Despite decades of widespread existence (and even more years of basically military-only use before that), the internet is still a veritable Wild West playground. The unfortunate fact is that a lot of the issues that come up for users stem from a segment of the online population who doesn’t really know how the thing works. That’s why Google rolled out its Safe Browsing option some time ago, and launched a stronger set of features for it last year.

Image courtesy of imgkid.com

Image courtesy of imgkid.com

Now, Google is working on warning users of the potential dangers on a site-by-site basis, meaning your next venture to browse for a good deal on shoes could result in a popup screen that tells you there may be malicious software lurking in the waters ahead.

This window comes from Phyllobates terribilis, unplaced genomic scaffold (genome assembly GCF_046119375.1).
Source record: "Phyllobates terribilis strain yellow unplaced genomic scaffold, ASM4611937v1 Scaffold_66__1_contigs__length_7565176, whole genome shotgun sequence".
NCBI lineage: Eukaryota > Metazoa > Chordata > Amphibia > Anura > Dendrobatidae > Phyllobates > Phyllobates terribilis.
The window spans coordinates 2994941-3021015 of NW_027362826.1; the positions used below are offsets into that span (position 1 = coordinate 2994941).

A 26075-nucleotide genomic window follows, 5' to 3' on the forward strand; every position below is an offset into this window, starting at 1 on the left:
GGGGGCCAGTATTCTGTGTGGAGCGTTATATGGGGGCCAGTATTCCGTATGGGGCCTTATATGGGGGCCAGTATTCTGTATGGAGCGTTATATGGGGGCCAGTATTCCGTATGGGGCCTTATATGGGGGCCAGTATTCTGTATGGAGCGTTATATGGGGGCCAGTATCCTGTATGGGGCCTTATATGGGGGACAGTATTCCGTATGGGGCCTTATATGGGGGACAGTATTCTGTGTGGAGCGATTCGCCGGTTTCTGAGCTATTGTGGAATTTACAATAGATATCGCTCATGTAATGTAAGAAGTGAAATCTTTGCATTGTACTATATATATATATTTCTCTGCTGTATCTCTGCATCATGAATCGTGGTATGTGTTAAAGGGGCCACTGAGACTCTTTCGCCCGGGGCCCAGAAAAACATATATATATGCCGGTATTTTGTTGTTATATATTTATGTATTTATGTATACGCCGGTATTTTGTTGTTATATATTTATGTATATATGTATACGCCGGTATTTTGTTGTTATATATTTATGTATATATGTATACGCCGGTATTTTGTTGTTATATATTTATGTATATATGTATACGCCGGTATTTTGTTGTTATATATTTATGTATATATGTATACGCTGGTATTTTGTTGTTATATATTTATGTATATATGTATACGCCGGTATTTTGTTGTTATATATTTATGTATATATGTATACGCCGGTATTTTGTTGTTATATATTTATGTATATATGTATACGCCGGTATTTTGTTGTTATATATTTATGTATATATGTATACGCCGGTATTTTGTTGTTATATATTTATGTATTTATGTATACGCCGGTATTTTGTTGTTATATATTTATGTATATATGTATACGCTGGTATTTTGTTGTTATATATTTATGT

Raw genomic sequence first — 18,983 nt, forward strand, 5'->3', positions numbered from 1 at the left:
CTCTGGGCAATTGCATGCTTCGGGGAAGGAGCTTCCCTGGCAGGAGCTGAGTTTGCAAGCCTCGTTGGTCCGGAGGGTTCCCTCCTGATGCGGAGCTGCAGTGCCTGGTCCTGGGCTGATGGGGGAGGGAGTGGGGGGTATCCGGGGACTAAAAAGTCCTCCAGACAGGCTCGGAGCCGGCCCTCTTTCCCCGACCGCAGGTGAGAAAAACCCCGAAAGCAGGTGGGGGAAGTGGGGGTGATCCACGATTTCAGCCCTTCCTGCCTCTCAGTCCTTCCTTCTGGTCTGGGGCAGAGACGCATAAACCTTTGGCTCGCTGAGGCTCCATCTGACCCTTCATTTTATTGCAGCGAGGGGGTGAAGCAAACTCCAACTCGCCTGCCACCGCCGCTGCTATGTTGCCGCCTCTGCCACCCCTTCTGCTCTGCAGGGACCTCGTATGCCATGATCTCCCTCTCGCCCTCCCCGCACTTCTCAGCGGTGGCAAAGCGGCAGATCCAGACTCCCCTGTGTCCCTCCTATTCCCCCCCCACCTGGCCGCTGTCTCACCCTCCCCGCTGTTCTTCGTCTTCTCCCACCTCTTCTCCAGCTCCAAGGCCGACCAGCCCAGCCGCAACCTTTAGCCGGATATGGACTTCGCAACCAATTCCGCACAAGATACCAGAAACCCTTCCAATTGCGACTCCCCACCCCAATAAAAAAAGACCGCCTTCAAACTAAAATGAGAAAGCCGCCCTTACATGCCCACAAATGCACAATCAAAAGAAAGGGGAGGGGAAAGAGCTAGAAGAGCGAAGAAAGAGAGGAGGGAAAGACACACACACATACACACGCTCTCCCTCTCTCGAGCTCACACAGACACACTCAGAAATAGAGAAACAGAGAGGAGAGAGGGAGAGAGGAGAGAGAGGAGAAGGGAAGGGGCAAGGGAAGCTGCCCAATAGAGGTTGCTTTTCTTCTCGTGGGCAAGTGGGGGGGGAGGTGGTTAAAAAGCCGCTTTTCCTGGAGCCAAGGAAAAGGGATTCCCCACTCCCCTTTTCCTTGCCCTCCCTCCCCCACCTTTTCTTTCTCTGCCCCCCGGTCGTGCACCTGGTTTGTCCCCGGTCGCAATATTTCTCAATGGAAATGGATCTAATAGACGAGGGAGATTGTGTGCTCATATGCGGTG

One of the chief protections is against social engineering, which works to dupe users into downloading viruses and malware by masking as official information from known tech giants. You’ve seen these a hundred times, warnings that crop up and appear to inform you that your Flash is out of date, or your security settings aren’t strong enough for this content. (RE: this is why my mom keeps downloading viruses every time a popup box with flashing letters tells her that her computer is already infected, and she can clean it if she’ll just “click here”…I can’t get her to quit doing this.)

Of course, a lot of how Google knows about these perpetrators is through user reporting, so the option to submit a security report is included via check box on the warning screen.

There’s an unfortunate downside to all of this: sometimes it’s the site’s owners who’ve been taken advantage of. Google’s Safe Browsing will warn users away from websites that contain this type of social engineering, regardless of whether the site admin put it there, didn’t put it there, or doesn’t even know it’s there. That’s bad for online business, obviously, and Google is warning site admins to troubleshoot their setups if traffic is directed away for security reasons.